January 15, 2008

I spent a couple of hours with John Scythes at Glad Day Books discussing the possibilities for having The P'Town Murders reprinted. He constantly has to turn down customers who come into the shop looking for the book only to be told it's not currently available. John is all for doing it myself, and he's right in saying I would make more money that way. I think the days when writers were penalized for self-publishing are quickly slipping into obscurity, though this is an issue of self-reprinting, which is an altogether different bird. What I stand to lose in sales by holding out for a publisher, however, I could make up for if that publisher takes on the entire series as long as the distribution is right for the book.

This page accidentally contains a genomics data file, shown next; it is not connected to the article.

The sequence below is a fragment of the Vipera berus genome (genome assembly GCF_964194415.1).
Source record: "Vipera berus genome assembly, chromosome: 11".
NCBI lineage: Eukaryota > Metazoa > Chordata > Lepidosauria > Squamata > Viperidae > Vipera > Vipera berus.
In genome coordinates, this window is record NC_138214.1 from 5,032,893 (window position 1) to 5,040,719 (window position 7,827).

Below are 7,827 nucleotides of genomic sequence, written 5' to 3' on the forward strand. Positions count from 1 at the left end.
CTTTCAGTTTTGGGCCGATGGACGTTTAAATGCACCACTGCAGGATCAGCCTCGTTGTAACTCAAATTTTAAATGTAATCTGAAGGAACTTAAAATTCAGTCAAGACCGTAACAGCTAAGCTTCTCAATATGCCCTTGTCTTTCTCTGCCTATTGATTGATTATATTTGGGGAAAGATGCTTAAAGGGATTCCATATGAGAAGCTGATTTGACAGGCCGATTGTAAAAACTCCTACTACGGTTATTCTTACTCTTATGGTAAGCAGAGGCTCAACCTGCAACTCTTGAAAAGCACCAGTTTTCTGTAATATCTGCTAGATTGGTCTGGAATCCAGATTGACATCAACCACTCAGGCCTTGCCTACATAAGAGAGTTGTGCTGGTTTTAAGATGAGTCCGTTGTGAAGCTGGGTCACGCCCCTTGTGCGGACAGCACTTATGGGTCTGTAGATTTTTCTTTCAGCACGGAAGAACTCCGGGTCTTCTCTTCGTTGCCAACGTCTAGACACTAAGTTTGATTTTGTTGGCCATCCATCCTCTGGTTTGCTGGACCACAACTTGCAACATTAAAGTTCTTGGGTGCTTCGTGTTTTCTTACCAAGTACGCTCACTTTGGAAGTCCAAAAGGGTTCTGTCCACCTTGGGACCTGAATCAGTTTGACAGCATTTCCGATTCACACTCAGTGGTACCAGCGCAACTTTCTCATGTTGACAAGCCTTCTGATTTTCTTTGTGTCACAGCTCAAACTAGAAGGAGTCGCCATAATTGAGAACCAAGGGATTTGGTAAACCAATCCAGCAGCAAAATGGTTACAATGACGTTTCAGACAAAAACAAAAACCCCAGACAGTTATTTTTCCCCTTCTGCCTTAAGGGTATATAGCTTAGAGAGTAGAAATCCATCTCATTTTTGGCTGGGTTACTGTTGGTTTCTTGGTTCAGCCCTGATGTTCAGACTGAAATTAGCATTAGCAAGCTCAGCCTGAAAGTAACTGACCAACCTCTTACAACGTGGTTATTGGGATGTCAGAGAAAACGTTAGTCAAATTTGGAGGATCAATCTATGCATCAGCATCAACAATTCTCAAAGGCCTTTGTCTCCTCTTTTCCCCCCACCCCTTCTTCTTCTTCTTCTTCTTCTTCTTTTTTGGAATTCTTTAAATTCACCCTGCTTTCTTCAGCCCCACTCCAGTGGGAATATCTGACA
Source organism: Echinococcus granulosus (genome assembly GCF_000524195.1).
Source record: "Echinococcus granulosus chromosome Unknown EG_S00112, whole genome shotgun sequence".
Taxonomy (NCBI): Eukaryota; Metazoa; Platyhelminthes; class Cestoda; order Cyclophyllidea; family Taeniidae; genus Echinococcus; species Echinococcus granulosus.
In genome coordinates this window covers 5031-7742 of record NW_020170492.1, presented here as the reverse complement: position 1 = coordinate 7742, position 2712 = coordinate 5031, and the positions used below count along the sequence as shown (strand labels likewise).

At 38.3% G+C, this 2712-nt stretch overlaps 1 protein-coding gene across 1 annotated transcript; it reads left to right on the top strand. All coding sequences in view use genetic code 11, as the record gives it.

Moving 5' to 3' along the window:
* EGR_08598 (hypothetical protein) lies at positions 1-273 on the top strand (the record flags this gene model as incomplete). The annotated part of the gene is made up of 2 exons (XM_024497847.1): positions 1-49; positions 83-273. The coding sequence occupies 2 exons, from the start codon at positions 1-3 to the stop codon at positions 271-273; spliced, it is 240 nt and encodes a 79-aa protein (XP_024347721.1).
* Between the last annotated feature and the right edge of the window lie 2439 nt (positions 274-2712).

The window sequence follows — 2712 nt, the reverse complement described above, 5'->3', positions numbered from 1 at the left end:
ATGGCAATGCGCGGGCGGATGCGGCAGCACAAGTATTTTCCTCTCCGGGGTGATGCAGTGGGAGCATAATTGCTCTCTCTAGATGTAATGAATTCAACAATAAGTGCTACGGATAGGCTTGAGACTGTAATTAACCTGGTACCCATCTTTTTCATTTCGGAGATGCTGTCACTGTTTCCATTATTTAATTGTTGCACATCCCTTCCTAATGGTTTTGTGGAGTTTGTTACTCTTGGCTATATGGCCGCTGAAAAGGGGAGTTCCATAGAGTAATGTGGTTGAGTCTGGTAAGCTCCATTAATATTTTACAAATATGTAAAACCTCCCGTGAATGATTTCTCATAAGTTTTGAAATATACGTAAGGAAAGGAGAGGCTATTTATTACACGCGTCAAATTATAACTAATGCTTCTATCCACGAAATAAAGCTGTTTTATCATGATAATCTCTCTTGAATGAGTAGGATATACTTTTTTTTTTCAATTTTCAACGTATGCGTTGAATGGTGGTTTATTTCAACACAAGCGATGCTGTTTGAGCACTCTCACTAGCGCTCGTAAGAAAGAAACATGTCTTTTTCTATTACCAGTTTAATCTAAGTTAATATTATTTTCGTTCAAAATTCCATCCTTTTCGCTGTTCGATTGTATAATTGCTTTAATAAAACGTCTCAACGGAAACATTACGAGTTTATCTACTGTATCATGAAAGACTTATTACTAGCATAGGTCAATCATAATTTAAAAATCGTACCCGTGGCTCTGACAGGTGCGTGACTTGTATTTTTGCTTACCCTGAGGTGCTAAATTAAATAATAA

It's been some time since I made the decision to get out of the CanLit ghetto and write books that sell -- but not books I don't want associated with my name. I love the Bradford Fairfax series and have had more fun writing these than most of my other works so far. And with this series I made a conscious decision to write for the US market. For a writer this is not selling out, but a matter of survival. And really, who wants to write books no one will read? The evolution of the book industry over the past 30 years has been towards the Walmart type superstore that stocks up on bestsellers at a low price, though we know a bestseller mentality doesn't make for better books. Nor is it good for the smaller bookshops like Glad Day, who can't command the larger discounts that the bigger stores get. The ones that have survived till now have made it on reputation and sheer street smarts, I suspect, finding ways to get books in that maximize profit for their smaller retail floor space, without tossing out the quality books. The success of on-line distributors like Amazon will reverse the Think Big mentality of the larger chains, by offering literally any and everything that it's in print -- a remedy for the writers -- but once again the smaller bookstores will bear the brunt of the fight for territory as on-line bookstores offer even lower prices. Read globally, but buy locally.

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